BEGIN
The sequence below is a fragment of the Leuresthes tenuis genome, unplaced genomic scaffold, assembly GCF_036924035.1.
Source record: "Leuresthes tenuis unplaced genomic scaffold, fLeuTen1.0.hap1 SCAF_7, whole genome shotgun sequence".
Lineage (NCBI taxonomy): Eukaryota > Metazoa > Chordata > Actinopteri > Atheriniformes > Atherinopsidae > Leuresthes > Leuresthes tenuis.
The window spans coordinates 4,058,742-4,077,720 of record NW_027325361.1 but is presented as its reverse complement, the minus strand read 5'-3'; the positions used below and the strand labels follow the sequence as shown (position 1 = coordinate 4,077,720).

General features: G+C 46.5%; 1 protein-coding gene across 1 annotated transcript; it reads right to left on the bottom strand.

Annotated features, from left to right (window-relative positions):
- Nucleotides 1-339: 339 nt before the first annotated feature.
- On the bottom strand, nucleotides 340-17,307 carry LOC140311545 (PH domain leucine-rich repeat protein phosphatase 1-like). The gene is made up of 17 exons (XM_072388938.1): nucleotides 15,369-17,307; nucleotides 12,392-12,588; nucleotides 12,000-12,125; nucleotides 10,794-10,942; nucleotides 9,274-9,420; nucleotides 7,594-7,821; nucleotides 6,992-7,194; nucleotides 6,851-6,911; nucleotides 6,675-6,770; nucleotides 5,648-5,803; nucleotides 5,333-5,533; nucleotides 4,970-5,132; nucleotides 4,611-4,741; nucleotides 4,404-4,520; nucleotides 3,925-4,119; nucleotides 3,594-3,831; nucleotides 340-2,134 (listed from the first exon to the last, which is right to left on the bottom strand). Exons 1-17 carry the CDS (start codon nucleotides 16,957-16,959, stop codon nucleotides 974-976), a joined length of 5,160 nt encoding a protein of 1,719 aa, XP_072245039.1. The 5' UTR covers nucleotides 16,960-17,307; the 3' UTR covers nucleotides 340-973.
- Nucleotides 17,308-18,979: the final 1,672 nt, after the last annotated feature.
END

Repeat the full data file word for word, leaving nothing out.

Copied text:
The sequence below is a fragment of the Leuresthes tenuis genome, unplaced genomic scaffold, assembly GCF_036924035.1.
Source record: "Leuresthes tenuis unplaced genomic scaffold, fLeuTen1.0.hap1 SCAF_7, whole genome shotgun sequence".
Lineage (NCBI taxonomy): Eukaryota > Metazoa > Chordata > Actinopteri > Atheriniformes > Atherinopsidae > Leuresthes > Leuresthes tenuis.
The window spans coordinates 4,058,742-4,077,720 of record NW_027325361.1 but is presented as its reverse complement, the minus strand read 5'-3'; the positions used below and the strand labels follow the sequence as shown (position 1 = coordinate 4,077,720).

General features: G+C 46.5%; 1 protein-coding gene across 1 annotated transcript; it reads right to left on the bottom strand.

Annotated features, from left to right (window-relative positions):
- Nucleotides 1-339: 339 nt before the first annotated feature.
- On the bottom strand, nucleotides 340-17,307 carry LOC140311545 (PH domain leucine-rich repeat protein phosphatase 1-like). The gene is made up of 17 exons (XM_072388938.1): nucleotides 15,369-17,307; nucleotides 12,392-12,588; nucleotides 12,000-12,125; nucleotides 10,794-10,942; nucleotides 9,274-9,420; nucleotides 7,594-7,821; nucleotides 6,992-7,194; nucleotides 6,851-6,911; nucleotides 6,675-6,770; nucleotides 5,648-5,803; nucleotides 5,333-5,533; nucleotides 4,970-5,132; nucleotides 4,611-4,741; nucleotides 4,404-4,520; nucleotides 3,925-4,119; nucleotides 3,594-3,831; nucleotides 340-2,134 (listed from the first exon to the last, which is right to left on the bottom strand). Exons 1-17 carry the CDS (start codon nucleotides 16,957-16,959, stop codon nucleotides 974-976), a joined length of 5,160 nt encoding a protein of 1,719 aa, XP_072245039.1. The 5' UTR covers nucleotides 16,960-17,307; the 3' UTR covers nucleotides 340-973.
- Nucleotides 17,308-18,979: the final 1,672 nt, after the last annotated feature.